I encourage you to start with yourself and increase your level of compassion and self-care today. Will you be … your own Valentine this year?

We Need Vulnerability in the Workplace

Posted by on Jan, Wed, 2018 in Leadership | 0 comments

Brene brown quote

Many people feel that the workplace and vulnerability should be mutually exclusive. For many people, especially in leadership roles, copious hours are spent trying to cover up their weaknesses and challenges. The underlying fear is often, if they find out what I don’t know, I’ll be ruined. This is a fear based way to operate and has a tendency to decrease trust and respect.

The reality is that true vulnerability can reap huge benefits for the team. As humans, we are imperfect by definition and so are flawed. And the wonderful thing is that when we are real with others – warts and all – people will also open up to us.

So how might you bring your own vulnerability into your team environment?

  1. Stop Comparing yourself to others. You need to step out of judgement as the process of making snap judgements about others (and yourself) prevents the confidence to share opening and ask for help. So when you hear that little voice in your head, simply take a deep breath and reframe your thoughts to more kind and helpful.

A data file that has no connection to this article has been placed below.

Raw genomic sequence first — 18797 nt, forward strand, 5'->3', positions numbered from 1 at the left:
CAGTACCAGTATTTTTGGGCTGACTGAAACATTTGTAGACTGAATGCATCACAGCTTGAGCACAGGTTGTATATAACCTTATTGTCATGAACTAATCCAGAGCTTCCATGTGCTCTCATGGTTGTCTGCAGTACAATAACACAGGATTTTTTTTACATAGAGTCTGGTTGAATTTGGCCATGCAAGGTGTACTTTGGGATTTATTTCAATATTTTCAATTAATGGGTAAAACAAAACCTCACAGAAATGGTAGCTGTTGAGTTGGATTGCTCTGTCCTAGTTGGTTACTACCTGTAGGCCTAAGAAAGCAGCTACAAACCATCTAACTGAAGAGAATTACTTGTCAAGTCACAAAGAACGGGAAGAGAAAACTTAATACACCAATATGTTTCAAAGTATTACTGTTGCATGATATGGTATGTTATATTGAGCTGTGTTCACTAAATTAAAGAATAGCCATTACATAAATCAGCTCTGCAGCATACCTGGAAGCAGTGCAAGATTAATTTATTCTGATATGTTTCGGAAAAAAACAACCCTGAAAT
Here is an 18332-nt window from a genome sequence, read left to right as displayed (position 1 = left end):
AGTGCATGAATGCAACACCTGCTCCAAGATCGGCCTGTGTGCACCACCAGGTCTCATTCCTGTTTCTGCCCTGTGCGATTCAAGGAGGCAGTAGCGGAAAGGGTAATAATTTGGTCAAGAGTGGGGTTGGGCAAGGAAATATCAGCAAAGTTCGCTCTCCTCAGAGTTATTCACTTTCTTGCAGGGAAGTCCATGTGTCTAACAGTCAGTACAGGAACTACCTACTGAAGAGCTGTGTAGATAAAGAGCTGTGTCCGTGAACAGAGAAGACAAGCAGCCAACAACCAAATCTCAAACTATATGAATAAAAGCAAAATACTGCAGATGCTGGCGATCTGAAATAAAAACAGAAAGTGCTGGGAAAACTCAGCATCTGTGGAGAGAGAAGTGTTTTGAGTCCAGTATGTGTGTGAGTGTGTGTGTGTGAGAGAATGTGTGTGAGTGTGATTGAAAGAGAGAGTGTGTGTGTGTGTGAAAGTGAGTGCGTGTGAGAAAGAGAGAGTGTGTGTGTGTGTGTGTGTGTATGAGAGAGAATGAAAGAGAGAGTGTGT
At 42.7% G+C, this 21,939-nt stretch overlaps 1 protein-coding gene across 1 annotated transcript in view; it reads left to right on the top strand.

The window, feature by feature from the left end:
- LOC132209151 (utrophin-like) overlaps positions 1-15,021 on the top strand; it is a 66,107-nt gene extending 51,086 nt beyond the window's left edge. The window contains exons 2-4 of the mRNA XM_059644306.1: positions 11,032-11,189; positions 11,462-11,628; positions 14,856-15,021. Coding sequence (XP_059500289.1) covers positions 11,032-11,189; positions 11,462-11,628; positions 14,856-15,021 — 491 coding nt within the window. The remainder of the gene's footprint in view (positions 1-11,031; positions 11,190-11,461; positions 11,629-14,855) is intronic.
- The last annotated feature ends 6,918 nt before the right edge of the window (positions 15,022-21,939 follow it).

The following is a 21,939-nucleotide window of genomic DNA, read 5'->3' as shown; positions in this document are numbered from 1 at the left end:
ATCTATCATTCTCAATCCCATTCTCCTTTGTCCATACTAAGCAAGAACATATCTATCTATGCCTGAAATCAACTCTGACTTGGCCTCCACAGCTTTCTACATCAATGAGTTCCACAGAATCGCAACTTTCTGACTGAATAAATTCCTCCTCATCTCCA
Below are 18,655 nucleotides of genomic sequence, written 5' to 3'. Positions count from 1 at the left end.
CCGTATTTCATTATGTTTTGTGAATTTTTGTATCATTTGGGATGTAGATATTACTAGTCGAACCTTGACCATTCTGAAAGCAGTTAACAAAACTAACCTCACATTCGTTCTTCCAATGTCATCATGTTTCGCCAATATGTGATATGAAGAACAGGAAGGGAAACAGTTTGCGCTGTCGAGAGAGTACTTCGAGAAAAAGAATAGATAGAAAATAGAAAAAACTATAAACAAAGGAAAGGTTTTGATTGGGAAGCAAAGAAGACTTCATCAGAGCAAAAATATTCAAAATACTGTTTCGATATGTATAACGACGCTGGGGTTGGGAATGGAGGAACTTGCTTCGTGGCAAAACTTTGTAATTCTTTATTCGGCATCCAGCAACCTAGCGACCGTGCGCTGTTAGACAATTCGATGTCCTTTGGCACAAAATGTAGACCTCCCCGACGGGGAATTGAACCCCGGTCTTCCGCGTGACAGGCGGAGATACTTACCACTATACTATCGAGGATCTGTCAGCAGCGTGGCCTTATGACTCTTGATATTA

2. Take Risks. What could you share with your team that would invite them to support you? Perhaps it’s a current challenge that you are struggling to resolve – and you simply could ask for help. Or, you might take a bigger risk to share an area where you know that others on the team have strengths in the area. Imagine how powerful it would be to fully acknowledge your team member and celebrate their success. You will be able to see them fully.
  3. Be willing to share your mistakes. And the learning that came from them. We often say that mistakes are only mistakes when we fail to learn from them. Then we hide our “mistakes” and learning – the underlying message is that is really isn’t okay to make mistakes – that they equate failure. Share those valuable nuggets of insight that you have gleaned from your personal experience.